Mexican Christmas Traditions:
How Christmas is Celebrated in Mexico
When you're talking about a country with such a rich culture, you'd probably expect Mexican Christmas traditions to be some of the riches in the world.
And you wouldn't be wrong. Every culture has its own different way of celebrating the holidays (if they celebrate Christmas at all). It's wonderful how those customs can often inspire new traditions of your own. But Mexican Christmas customs are special and really inspiring-- whether you want to embrace and celebrate your own Mexican heritage or just try something a little different this Christmas.
How Christmas is Celebrated in Mexico
In Mexico, Christmas is considered a religious festival that celebrates the Nativity (the birthday of Jesus). Sounds just like the rest of the world, right? But it's how
it's celebrated that's different. And it all starts off with a wonderful festival called Posadas.
The Nine Days of Posadas
The celebration begins nine days before Christmas with the Posadas. These nine days often include a reenactment of Mary and Joseph's search for lodging in Bethlehem.
The families of the neighborhood each take a turn hosting one night of the Posadas at their home. At each home, visitors (neighbors, family, friends, etc.) will sing a chant asking for lodging as they carry an image of Mary and Joseph with candles. After three such stops, a family will be let in to join that household in praying the Rosary, singing holiday songs, having snacks, and a nightly party for the children complete with a piñata that will be filled with fruit and other treats.
The Posadas are always among the favorite Mexican Christmas traditions for the kids-- nine days of visiting and fun!
Noche Buena and Christmas Day
Come Christmas Eve (Noche Buena) families usually attend a midnight mass, followed by a family dinner at home-- which means they eat dinner very
late. This is the night on which the image of Baby Jesus gets placed into the Nativity Scene, which is a central figure in Mexican homes at this time of year.
In most Mexican families, Christmas itself is celebrated not with gifts as it tends to be in other cultures. Instead, Christmas is about being with family and eating, eating, eating. You'll read more about some of the foods that are part of this Mexican Christmas tradition below.
Gifts and the Three Kings
In most families, children in Mexico don't actually get their gifts on Christmas... and the gifts they do receive don't come from Santa Claus. Gifts are exchanged in Mexico on January 6th, which is called Día de los reyes
, or Kings' Day. And they're delivered by none other than the three kings themselves.
This special day celebrates the three Magi (or Kings) who came bearing gifts to the Baby Jesus. Children place their shoes near a window so the Magi can leave a gift (and many children get new shoes when the reyes
come to visit!). Other Mexican families also have a Christmas tree-- but this is something that changes from family to family. While some Mexican Christmas traditions are pretty consistent, many change from household to household and city to city.
Traditional Mexican Christmas Decorations & Foods
By far the most predominant decoration --and one of the strongest Mexican Christmas traditions-- is the Nacimiento
, or the Nativity scene. These feature all the customary characters along with an angel, an ox, shepherds and their flocks, and a donkey. The Nativity scene may be large or small, elaborate or simple, but it's a Mexican Christmas tradition that's nearly universal throughout the country.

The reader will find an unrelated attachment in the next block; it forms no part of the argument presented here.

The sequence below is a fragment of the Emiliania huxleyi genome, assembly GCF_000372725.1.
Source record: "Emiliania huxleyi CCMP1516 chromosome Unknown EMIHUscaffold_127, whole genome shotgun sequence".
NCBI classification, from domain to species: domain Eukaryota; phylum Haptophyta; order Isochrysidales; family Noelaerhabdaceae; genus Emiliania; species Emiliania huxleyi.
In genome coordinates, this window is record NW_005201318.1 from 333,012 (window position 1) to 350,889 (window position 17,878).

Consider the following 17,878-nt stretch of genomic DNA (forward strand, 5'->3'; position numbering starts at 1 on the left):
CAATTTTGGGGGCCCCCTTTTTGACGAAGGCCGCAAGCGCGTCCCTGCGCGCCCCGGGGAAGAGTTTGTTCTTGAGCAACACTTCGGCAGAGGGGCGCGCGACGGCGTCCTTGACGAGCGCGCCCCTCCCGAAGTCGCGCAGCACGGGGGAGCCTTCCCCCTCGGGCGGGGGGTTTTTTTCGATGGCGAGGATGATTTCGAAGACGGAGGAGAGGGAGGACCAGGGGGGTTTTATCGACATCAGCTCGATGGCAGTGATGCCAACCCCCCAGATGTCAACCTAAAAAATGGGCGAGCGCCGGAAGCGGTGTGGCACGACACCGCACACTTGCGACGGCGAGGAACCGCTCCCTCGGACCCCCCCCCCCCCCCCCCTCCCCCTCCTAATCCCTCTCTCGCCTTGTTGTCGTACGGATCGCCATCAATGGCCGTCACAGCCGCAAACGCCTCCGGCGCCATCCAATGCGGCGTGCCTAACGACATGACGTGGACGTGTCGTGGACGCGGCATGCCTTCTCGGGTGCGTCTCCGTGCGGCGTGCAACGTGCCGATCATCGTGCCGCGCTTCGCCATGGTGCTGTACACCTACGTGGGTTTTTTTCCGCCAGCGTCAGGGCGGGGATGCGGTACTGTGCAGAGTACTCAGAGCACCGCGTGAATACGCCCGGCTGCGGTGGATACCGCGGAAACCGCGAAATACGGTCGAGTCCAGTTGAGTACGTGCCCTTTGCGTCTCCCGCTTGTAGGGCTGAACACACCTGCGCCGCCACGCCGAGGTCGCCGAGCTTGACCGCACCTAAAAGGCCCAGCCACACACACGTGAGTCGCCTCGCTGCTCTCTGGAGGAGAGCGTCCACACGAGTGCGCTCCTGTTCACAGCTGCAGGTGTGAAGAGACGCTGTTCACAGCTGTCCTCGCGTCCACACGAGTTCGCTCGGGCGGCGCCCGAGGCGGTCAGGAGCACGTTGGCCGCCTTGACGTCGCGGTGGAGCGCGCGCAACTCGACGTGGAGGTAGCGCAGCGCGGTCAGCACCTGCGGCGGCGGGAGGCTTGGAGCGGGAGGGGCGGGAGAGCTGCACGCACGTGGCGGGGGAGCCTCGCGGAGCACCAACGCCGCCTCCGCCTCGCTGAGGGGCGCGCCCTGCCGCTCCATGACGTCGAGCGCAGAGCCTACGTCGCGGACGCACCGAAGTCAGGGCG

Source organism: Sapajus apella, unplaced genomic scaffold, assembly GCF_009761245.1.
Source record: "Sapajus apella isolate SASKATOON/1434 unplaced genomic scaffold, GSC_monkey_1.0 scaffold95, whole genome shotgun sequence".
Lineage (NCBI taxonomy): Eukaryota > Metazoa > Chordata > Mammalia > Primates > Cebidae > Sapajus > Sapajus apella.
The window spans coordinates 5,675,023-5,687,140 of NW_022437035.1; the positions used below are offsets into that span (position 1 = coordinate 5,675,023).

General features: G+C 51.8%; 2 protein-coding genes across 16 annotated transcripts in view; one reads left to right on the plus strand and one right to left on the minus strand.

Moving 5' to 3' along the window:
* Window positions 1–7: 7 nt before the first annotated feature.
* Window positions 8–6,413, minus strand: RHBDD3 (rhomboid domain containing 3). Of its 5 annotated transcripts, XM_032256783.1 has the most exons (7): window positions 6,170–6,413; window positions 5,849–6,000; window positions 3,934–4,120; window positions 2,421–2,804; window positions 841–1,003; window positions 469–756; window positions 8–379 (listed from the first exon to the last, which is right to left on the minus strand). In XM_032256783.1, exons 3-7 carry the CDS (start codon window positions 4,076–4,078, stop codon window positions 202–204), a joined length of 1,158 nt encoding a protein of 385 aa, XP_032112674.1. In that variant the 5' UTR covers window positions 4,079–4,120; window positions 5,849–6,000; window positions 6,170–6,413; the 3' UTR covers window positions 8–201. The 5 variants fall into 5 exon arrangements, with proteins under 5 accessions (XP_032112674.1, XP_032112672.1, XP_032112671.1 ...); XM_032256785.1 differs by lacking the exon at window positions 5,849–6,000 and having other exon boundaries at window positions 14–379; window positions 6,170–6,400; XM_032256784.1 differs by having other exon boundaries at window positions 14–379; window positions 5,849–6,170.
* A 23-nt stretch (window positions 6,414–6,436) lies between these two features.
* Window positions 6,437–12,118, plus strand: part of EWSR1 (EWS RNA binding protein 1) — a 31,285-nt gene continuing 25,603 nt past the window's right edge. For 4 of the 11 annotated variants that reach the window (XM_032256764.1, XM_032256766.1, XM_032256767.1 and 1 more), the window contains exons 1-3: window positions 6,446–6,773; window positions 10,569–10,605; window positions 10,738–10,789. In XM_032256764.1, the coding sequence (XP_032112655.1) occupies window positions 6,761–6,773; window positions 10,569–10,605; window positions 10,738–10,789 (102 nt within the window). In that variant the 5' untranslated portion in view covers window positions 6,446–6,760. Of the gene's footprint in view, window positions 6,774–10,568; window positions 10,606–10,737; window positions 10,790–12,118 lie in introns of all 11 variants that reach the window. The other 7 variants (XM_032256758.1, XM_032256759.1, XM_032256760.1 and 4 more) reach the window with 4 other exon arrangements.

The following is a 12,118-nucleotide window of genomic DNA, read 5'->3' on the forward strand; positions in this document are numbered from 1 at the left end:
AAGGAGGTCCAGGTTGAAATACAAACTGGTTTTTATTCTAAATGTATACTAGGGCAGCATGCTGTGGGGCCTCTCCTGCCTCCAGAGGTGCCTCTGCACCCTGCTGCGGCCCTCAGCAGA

The Poinsettia. A second common decoration is the Star Flower, or what we would call the Poinsettia. This beautiful plant is native to Mexico. And unlike in most of the world, in Mexico the poinsettia is not simply decorative... it also has been used for thousands of years in folk remedies.
The Rosca de Reyes. Third, many Mexican homes will have an egg bread wreath made with dried fruit and sugar on top, called a rosca de reyes. Usually, this bread wreath also features a small, baked-in representation of the Baby Jesus.
This particular dessert doubles as a centerpiece for the celebration of Candlemas on February 2nd. Whoever gets the piece of bread bearing the Baby Jesus (the "Godparent") must care for it the whole year until the next Christmas celebration. He or she also has an important role in the Candlemas celebration.
The Mexican Candlemas Celebration
Candlemas (or Candelaria), on February 2nd, is when the family puts the Nativity scene carefully back into its holding after the holidays. This activity is presided over by the new "Godparent". Afterward the family often enjoys a meal of Tamales. Candlemas marks the official end of the Nativity season.
Mexican Spiked Cider Recipe
Alongside the tamales you may find a hearty spiked apple cider for the grown-ups... something really
tasty that you'll want to make again and again.
1 oz. tequila
1 C. apple cider
2 tbsp. lime juice
Just heat and serve! An alternative to this is something called "Ponche con Piquete" (punch with sting), which can be a simple as a big simmering pot of cider to which rum and spices are added.
Sweet Rice Pudding (Arroz con Leche) Recipe
Another common dish throughout this holiday celebration is a sweet rice pudding, called arroz con leche
or arroz dulce
. It's simple to make and very, very tasty.
3/4 C. rice
2/3 cup sugar
1 vanilla bean, split in half vertically
4 C. whole milk
1 C. heavy cream
Directions: Add the vanilla bean to the milk and carefully scald the milk.
Place the rice in an oven-proof pan and pour the milk over it.
Cover and bake this for as long as necessary at about 325 until the rice is done fully (about 3 hours).
Finally hand fold in the sugar and cream. If you wish, sprinkle nutmeg or drizzle honey (or both!) on top when you serve this.
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